keryx: (Default)
At Wilderness Office Park, we have a monster television next to the coffee on every floor. I just spent the last hour standing there with nearly everyone else from the 4th floor staring and smiling and trying not to openly weep. The guy next to me periodically doing the fake-out "oh, my head hurts" whole-hand eye wipe did not help.

I love that our president (with assistance from the Chief Justice) goofed the oath of office. Someone said "He's been president for 5 minutes already! He has other things on his mind!" and wouldn't that be nice? To watch your president think like you might watch a dancer's bare feet. I love the wabi sabi, imperfection, demonstration of the work and consciousness that goes into producing leadership (or anything, really - I love the front row). I hope it means we'll care about craft and effort. I hope we'll see a line blur between the civic and the political, because really? It's not that much of a line. I hope there's something to this - grassroots action, politics 2.0, user-created citizenship, whatever it is. I hope the country is self-organizing. I hope this is a sign of a real change in the ways people think.

Mostly? I just hope.

Also, props to the man for the shout-out to non-believers, though I like to think of myself as just ethnically Unitarian. My people thank you, Mr. President.
keryx: (bored lj - p&p)
Waiting for data migration to finish. I'm sitting at the office listening to a series of songs that all sound like DDR tunes. I miss DDR, but I'm not enthusiastic about housed-up Madonna versions of "American Pie".

I can, however, totally imagine that this particular stretch of music would feature a lot of center-right-center-left steps followed by a series of jumps and spins.

Oh, but wait. Here's "Beat It". That's better.

I bought mats for my trunk room so I can have a matted room again [90 year old floor is cool, but a recipe for ass splinters when you're doing yoga on the floor, and Prasara does not confine itself well to a yoga mat.]. Between the mats and the camp fuel [Hey! I have a yard! I can have my own fuel and fire toys!], I ran into a series of boyfriend-themed tshirts.

This is kinda cute and ironic. It was grouped with other Nike shirts, one of which said "Your boyfriend likes my game". Like. Seriously? Does even women's sporting trash talk need to be about men? What about OUR MOMS? "Your mom likes my game" (now with 10% more lesbian innuendo); I think that's better. Cause you know there aren't any dude's shirts about girlfriends.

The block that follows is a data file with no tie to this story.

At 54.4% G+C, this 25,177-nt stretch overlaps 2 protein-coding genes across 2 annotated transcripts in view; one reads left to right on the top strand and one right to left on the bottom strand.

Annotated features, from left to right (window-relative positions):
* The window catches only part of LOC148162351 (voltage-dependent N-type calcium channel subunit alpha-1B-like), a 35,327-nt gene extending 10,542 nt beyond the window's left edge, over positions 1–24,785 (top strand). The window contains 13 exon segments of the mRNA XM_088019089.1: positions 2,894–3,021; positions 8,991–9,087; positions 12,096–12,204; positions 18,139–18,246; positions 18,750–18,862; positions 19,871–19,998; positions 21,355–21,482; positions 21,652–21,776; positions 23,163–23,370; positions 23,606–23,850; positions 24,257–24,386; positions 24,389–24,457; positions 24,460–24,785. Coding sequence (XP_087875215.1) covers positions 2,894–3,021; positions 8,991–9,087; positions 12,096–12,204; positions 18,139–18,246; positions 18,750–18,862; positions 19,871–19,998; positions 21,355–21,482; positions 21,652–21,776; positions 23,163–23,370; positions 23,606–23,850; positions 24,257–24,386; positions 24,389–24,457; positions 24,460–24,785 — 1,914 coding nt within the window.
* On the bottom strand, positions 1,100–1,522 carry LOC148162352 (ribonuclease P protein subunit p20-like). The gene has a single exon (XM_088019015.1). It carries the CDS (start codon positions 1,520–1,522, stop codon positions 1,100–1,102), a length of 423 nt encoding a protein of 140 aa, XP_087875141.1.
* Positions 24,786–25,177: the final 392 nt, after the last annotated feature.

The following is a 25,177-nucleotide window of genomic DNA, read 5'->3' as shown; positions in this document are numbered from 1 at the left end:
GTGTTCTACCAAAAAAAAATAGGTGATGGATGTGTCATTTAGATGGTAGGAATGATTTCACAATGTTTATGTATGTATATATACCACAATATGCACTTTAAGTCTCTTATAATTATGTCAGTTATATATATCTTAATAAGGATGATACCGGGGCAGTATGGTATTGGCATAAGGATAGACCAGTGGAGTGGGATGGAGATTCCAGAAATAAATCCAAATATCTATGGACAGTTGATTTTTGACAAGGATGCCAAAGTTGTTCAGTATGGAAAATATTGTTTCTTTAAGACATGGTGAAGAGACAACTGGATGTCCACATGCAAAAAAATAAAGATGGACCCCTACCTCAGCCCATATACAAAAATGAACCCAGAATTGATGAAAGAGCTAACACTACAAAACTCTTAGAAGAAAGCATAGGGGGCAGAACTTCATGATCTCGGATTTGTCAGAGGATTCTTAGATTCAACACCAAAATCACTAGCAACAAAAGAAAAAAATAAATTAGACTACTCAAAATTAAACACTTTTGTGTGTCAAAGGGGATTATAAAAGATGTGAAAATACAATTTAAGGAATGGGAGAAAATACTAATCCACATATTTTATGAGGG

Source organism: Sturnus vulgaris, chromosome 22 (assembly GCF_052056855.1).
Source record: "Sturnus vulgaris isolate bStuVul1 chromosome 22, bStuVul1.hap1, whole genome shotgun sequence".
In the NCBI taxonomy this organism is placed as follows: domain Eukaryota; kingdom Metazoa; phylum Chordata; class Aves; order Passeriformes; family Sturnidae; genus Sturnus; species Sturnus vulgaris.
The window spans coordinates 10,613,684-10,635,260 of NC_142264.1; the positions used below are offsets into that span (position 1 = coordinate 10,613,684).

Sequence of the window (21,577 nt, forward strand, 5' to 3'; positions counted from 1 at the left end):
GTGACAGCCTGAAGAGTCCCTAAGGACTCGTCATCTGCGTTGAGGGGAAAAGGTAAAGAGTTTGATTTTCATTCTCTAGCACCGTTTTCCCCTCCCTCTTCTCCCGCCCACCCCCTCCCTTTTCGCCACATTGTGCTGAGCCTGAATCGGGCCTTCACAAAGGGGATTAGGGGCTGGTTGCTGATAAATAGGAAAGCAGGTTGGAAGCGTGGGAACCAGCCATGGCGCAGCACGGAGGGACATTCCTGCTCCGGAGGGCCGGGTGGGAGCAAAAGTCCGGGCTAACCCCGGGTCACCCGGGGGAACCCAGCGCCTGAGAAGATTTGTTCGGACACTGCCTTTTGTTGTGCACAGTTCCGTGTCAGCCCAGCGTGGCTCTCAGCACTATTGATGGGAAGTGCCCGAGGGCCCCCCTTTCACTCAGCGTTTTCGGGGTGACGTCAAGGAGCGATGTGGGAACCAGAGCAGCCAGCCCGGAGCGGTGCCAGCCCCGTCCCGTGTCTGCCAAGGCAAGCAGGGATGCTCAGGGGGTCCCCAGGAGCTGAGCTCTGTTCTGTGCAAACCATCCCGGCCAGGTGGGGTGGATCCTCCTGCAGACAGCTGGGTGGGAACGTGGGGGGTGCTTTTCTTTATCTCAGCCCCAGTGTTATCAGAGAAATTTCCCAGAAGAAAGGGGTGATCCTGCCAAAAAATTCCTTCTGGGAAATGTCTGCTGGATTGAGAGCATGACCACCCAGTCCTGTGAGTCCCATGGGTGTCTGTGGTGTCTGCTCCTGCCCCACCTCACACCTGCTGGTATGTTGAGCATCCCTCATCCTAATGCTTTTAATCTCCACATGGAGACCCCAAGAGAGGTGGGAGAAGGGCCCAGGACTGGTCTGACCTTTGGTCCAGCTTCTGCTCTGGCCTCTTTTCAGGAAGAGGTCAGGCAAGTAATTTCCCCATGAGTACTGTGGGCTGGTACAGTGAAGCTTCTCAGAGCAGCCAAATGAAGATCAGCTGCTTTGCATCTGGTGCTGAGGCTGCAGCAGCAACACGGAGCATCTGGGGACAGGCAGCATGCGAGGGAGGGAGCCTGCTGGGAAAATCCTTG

I suppose there's an alternate reading of the shirt, too - it could be a "feminist" critique of women being focused on men & being pretty or something: you know, sport-boyfriend woman vs. man-obsessed woman. In which case, I'm actively disgusted rather than the amused sort of offended I'd be in response to my original reading.
keryx: (excuse me?)
I work on the 4th floor now, which is officially the number of flights of stairs I am too impatient to climb. So. I take the elevator more often than not.

Invariably I get in the elevator with a couple of guys, end up in the back because they insist I enter first, then have to wait for them to carefully step to the side when we all get to our floor... so they can again insist that I leave first.

This is mind-bendingly inefficient. And then! I feel obligated to say thank you, because that is the agreed upon polite response to someone holding the door. Grr.
keryx: (mudflap girl)
I've been struggling for a couple of weeks to put into words how weird it is to work with all dudes suddenly. Most of them claim to not notice that they're in a room full of dudes, for one [I can understand that - without someone pointing it out, there are many ways I wouldn't notice my own majority/privilegedness.], although I suspect from their initial circumspection and silence that they are lying.